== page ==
"Hey Kevin, we just spotted an object floating up out of the payload bay," he told Kevin Ford in mission control. "And we've identified it. All over the payload bay there are little phenolic-looking, kind of tan-looking washers with four slots in them and then they've got some string that hold them on to tie down the MLI (multi-layer insulation) blankets. And one of them has come loose and departed the payload bay."

"OK, C.J., we copy that. Thanks for the words on that," Ford replied.

Joining Archambault and Sturckow aboard Atlantis were flight engineer Steve Swanson, Patrick Forrester, Danny Olivas, Jim Reilly and Sunita Williams, who is returning to Earth after a record six months in space, the longest single flight by a female astronaut.

She was replaced by Clay Anderson, who hitched a ride to the station aboard Atlantis to join Yurchikhin and flight engineer Oleg Kotov.

"Godspeed, C.J.," Anderson radioed Sturckow as Atlantis pulled away. "Thanks for everything."

Working from the aft flight deck, Archambault guided Atlantis straight away from the space station to a point directly in front of the lab complex before beginning a slow 360-degree fly-around to permit his crewmates to photograph the station and its new solar arrays.

"One of the big reasons we do this is so we can get good documentation, photo imagery of the space station as we leave it," Archambault said. "At a minimum, we'll be backing out to approximately 400 feet. ... We'll do a 360-(degree trip) round the space station to get good photo imagery from all angles."

After the fly-around was complete, the shuttle astronauts took a break for lunch and then used the ship's robot arm to pick up the orbiter boom sensor system, or OBSS, for a final set of nose cap and wing leading edge inspections.

"On flight day two, the scans are primarily looking for damage caused by the launch environment," Koerner said in a pre-flight briefing. "Here, what we're looking for are any micrometeoroid impacts that may have occurred while we were on orbit. And again, we're trying to ensure the integrity of the thermal protection system before entry day."

There were no immediate signs of any problems.

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Additional coverage for subscribers:
VIDEO: UNIQUE VIEW OF STATION OVER TAIL OF ATLANTIS PLAY
VIDEO: ATLANTIS AS SEEN FROM STATION DURING FLYAROUND PLAY
VIDEO: FOOTAGE OF THE STATION DURING SHUTTLE FLYAROUND PLAY
VIDEO: SPACECRAFT FLY INTO SUNRISE DURING SEPARATION PLAY
VIDEO: STATION'S VIEW OF SHUTTLE ATLANTIS UNDOCKING PLAY
VIDEO: HATCHES CLOSED BETWEEN SHUTTLE AND STATION PLAY
VIDEO: SUNI WILLIAMS' TEARFUL FAREWELL MESSAGE PLAY
VIDEO: FLIGHT DAY 11 HIGHLIGHTS MOVIE PLAY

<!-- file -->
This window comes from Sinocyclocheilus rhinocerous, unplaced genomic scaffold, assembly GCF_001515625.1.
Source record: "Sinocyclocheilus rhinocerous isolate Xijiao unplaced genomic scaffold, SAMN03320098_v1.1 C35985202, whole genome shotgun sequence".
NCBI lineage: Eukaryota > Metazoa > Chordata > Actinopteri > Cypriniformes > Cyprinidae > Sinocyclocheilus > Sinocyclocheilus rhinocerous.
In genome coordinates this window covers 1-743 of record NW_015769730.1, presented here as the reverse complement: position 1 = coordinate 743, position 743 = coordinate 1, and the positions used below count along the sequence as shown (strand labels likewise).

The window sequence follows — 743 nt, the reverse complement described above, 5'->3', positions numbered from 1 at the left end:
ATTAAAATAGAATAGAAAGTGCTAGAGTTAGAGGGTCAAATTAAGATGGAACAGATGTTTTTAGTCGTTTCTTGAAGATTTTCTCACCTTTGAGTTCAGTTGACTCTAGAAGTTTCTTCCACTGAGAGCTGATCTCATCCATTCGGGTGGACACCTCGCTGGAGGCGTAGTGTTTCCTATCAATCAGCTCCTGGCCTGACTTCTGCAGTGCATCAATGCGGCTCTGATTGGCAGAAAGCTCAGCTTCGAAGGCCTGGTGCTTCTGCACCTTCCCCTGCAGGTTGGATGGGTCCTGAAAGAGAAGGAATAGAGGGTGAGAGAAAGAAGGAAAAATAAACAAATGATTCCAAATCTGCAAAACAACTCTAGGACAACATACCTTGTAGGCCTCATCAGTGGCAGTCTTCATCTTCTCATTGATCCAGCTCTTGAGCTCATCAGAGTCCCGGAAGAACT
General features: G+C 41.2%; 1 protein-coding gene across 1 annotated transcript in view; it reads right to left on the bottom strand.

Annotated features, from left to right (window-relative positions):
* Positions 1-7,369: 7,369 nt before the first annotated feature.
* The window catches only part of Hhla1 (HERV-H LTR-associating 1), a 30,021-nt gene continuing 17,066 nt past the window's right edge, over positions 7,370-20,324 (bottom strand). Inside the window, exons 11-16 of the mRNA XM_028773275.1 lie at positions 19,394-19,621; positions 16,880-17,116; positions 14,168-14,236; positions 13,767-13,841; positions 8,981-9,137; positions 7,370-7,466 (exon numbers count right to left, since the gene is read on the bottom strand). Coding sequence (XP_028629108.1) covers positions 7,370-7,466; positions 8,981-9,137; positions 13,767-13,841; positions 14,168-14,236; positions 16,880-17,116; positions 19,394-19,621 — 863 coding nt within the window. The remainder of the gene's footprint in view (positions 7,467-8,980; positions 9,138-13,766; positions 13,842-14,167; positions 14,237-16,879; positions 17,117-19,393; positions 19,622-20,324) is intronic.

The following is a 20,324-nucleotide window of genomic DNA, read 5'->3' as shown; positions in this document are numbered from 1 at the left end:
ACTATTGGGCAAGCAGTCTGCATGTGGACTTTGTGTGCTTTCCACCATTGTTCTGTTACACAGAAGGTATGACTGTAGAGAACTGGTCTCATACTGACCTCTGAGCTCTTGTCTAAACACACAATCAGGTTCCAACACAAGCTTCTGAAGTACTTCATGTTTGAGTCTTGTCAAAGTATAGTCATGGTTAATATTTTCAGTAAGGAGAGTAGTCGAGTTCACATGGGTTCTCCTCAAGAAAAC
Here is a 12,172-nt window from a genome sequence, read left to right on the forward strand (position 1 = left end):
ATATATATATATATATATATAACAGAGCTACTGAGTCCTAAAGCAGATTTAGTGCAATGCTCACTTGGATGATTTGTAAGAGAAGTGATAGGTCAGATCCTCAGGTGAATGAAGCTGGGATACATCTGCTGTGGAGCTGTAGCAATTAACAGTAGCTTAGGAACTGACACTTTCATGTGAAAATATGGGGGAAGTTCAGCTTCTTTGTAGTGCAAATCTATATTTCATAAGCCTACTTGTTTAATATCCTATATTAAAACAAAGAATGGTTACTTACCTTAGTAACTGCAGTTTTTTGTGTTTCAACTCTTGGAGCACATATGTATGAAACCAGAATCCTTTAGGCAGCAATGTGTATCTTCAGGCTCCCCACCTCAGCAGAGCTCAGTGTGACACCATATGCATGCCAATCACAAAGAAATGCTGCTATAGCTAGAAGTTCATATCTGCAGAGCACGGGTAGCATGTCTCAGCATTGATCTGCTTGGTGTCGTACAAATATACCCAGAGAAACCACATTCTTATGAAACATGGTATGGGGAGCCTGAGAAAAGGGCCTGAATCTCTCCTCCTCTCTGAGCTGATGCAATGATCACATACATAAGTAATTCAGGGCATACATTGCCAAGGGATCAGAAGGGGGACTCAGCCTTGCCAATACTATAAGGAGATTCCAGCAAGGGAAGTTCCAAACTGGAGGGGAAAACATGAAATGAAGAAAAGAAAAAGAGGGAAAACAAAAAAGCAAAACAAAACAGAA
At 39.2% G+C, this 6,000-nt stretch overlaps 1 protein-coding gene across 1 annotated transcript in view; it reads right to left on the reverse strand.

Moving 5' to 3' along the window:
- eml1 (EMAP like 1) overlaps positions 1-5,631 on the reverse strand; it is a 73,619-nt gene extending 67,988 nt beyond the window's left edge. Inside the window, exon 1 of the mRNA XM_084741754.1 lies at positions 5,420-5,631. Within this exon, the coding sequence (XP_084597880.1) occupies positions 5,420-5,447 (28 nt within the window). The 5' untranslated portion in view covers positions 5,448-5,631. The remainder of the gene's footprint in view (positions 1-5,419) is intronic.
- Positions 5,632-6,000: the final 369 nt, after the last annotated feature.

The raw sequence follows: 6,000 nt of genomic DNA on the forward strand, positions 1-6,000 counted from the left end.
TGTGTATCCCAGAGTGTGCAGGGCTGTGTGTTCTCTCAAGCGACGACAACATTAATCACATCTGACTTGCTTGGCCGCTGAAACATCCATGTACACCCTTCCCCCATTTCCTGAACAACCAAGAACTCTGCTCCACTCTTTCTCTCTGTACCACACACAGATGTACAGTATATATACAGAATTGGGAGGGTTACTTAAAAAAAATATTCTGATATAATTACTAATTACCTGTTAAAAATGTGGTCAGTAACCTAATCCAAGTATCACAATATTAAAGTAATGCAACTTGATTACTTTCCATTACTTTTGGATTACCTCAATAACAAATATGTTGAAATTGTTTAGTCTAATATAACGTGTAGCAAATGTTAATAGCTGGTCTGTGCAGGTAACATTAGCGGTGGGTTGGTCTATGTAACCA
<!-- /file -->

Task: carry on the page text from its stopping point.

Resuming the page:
VIDEO: MONDAY'S MISSION STATUS BRIEFING PLAY
VIDEO: TWO CREWS' FAREWELL CEREMONY PLAY
VIDEO: FLIGHT DAY 10 HIGHLIGHTS MOVIE PLAY
VIDEO: POST-SPACEWALK STATUS UPDATE PLAY
VIDEO: INTERVIEW WITH LEAD EVA OFFICER PLAY
VIDEO: FLIGHT DAY 9 HIGHLIGHTS MOVIE PLAY
VIDEO: IN-FLIGHT CREW NEWS CONFERENCE PLAY
VIDEO: SATURDAY MISSION STATUS BRIEFING PLAY
VIDEO: FRIDAY NIGHT MISSION STATUS BRIEFING PLAY
VIDEO: FRIDAY MID-DAY COMPUTER UPDATE PLAY

VIDEO: SOLID ROCKET BOOSTER ONBOARD LAUNCH CAMERAS PLAY
VIDEO: SECOND SOLAR WING FULLY DEPLOYED PLAY
VIDEO: SECOND SOLAR WING DEPLOYED HALF-WAY PLAY
VIDEO: FIRST SOLAR WING FULLY DEPLOYED PLAY
VIDEO: FIRST SOLAR WING DEPLOYED HALF-WAY PLAY

VIDEO: FLIGHT DAY 4 HIGHLIGHTS MOVIE PLAY
VIDEO: POST-SPACEWALK STATUS BRIEFING PLAY
VIDEO: BRIEFING ON MISSION EXTENSION PLANS PLAY

VIDEO: SPACEWALK No. 1 BEGINS PLAY
VIDEO: NARRATED PREVIEW OF THE SPACEWALKS PLAY
VIDEO: FLIGHT DAY 3 HIGHLIGHTS MOVIE PLAY
VIDEO: SUNDAY'S MISSION STATUS BRIEFING PLAY
VIDEO: SHUTTLE CREW WELCOMED ABOARD STATION PLAY
VIDEO: ATLANTIS DOCKS WITH THE SPACE STATION PLAY
VIDEO: WATCH THE RENDEZVOUS BACKFLIP MANUEVER PLAY
VIDEO: FLIGHT DAY 2 HIGHLIGHTS MOVIE PLAY
VIDEO: SATURDAY'S MISSION STATUS BRIEFING PLAY
VIDEO: FLIGHT DAY 1 HIGHLIGHTS MOVIE PLAY
VIDEO: INSIDE MISSION CONTROL DURING LAUNCH PLAY
VIDEO: LAUNCH REPLAY: VIEW FROM COMPLEX 41 PLAY
VIDEO: LAUNCH REPLAY: PAD PERIMETER PLAY
VIDEO: LAUNCH REPLAY: THE VAB ROOF PLAY
VIDEO: LAUNCH REPLAY: THE PRESS SITE PLAY
VIDEO: LAUNCH REPLAY: UCS-23 TRACKER PLAY
VIDEO: LAUNCH REPLAY: PAD FRONT CAMERA PLAY
VIDEO: LAUNCH REPLAY: CAMERA AT THE BEACH PLAY

VIDEO: LAUNCH OF ATLANTIS! PLAY
VIDEO: FULL LENGTH MOVIE OF ASCENT TO ORBIT PLAY
VIDEO: EXTERNAL TANK ONBOARD VIDEO CAMERA PLAY
VIDEO: POST-LAUNCH PRESS CONFERENCE PLAY

VIDEO: ASTRONAUTS DEPART QUARTERS FOR THE PAD PLAY
VIDEO: PAD'S ROTATING SERVICE STRUCTURE RETRACTED PLAY
VIDEO: HIGHLIGHTS FROM ATLANTIS' LAUNCH CAMPAIGN PLAY
VIDEO: HIGHLIGHTS OF THE PAYLOAD'S LAUNCH CAMPAIGN PLAY

MORE: STS-117 VIDEO COVERAGE